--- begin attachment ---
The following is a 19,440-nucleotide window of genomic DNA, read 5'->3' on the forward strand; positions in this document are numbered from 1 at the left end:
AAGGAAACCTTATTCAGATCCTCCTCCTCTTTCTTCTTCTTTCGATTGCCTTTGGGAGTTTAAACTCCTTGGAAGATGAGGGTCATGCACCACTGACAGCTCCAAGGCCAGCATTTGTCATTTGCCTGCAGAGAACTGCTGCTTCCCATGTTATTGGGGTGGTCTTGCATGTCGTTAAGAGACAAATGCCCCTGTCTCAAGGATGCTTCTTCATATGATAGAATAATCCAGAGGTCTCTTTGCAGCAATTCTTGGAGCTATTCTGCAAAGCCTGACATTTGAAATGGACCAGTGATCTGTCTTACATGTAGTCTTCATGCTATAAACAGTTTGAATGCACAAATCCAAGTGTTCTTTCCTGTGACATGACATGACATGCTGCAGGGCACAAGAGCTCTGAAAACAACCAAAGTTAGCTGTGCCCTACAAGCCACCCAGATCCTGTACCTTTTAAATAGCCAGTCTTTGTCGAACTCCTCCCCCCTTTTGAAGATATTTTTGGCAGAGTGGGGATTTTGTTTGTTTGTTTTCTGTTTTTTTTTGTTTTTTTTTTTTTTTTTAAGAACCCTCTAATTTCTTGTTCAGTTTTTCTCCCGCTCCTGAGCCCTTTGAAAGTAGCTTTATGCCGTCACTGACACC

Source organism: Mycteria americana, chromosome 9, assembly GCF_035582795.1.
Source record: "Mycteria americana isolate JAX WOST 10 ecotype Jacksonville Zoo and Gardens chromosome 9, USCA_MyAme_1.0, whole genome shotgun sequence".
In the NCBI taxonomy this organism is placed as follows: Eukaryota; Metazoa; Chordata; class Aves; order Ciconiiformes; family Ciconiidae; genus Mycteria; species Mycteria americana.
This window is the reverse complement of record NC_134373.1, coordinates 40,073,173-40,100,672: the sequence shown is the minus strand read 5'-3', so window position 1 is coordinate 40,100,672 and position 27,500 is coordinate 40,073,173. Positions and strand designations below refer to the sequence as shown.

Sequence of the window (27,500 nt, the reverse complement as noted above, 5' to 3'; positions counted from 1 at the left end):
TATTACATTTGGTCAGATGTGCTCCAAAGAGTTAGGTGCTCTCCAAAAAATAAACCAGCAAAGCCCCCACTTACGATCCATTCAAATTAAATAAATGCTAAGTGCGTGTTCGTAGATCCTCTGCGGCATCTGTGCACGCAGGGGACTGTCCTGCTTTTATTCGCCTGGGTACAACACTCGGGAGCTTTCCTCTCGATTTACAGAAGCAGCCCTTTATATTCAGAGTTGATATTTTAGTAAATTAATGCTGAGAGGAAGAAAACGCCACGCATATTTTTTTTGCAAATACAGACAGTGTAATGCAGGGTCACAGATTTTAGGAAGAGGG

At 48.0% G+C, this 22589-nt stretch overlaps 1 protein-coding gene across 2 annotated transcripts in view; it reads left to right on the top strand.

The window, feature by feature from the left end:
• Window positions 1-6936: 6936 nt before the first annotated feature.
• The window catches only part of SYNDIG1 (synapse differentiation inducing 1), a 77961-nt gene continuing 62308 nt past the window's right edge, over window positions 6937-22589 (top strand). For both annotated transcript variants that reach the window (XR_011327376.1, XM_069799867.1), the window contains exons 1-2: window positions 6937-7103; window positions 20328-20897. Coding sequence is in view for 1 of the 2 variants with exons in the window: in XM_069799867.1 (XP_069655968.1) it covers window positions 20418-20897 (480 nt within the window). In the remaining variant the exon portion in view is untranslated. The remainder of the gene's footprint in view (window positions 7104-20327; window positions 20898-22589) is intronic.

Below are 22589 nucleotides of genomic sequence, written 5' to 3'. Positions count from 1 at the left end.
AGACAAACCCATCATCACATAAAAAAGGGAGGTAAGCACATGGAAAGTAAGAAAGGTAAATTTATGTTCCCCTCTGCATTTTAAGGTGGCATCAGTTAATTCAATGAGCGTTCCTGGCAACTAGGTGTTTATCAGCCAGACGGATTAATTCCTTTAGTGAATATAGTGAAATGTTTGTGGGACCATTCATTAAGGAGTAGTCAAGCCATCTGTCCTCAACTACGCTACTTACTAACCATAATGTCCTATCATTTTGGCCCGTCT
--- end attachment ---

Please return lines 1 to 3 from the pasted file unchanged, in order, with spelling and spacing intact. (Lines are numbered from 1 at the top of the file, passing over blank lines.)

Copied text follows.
The following is a 19,440-nucleotide window of genomic DNA, read 5'->3' on the forward strand; positions in this document are numbered from 1 at the left end:
AAGGAAACCTTATTCAGATCCTCCTCCTCTTTCTTCTTCTTTCGATTGCCTTTGGGAGTTTAAACTCCTTGGAAGATGAGGGTCATGCACCACTGACAGCTCCAAGGCCAGCATTTGTCATTTGCCTGCAGAGAACTGCTGCTTCCCATGTTATTGGGGTGGTCTTGCATGTCGTTAAGAGACAAATGCCCCTGTCTCAAGGATGCTTCTTCATATGATAGAATAATCCAGAGGTCTCTTTGCAGCAATTCTTGGAGCTATTCTGCAAAGCCTGACATTTGAAATGGACCAGTGATCTGTCTTACATGTAGTCTTCATGCTATAAACAGTTTGAATGCACAAATCCAAGTGTTCTTTCCTGTGACATGACATGACATGCTGCAGGGCACAAGAGCTCTGAAAACAACCAAAGTTAGCTGTGCCCTACAAGCCACCCAGATCCTGTACCTTTTAAATAGCCAGTCTTTGTCGAACTCCTCCCCCCTTTTGAAGATATTTTTGGCAGAGTGGGGATTTTGTTTGTTTGTTTTCTGTTTTTTTTTGTTTTTTTTTTTTTTTTTAAGAACCCTCTAATTTCTTGTTCAGTTTTTCTCCCGCTCCTGAGCCCTTTGAAAGTAGCTTTATGCCGTCACTGACACC

Source organism: Mycteria americana, chromosome 9, assembly GCF_035582795.1.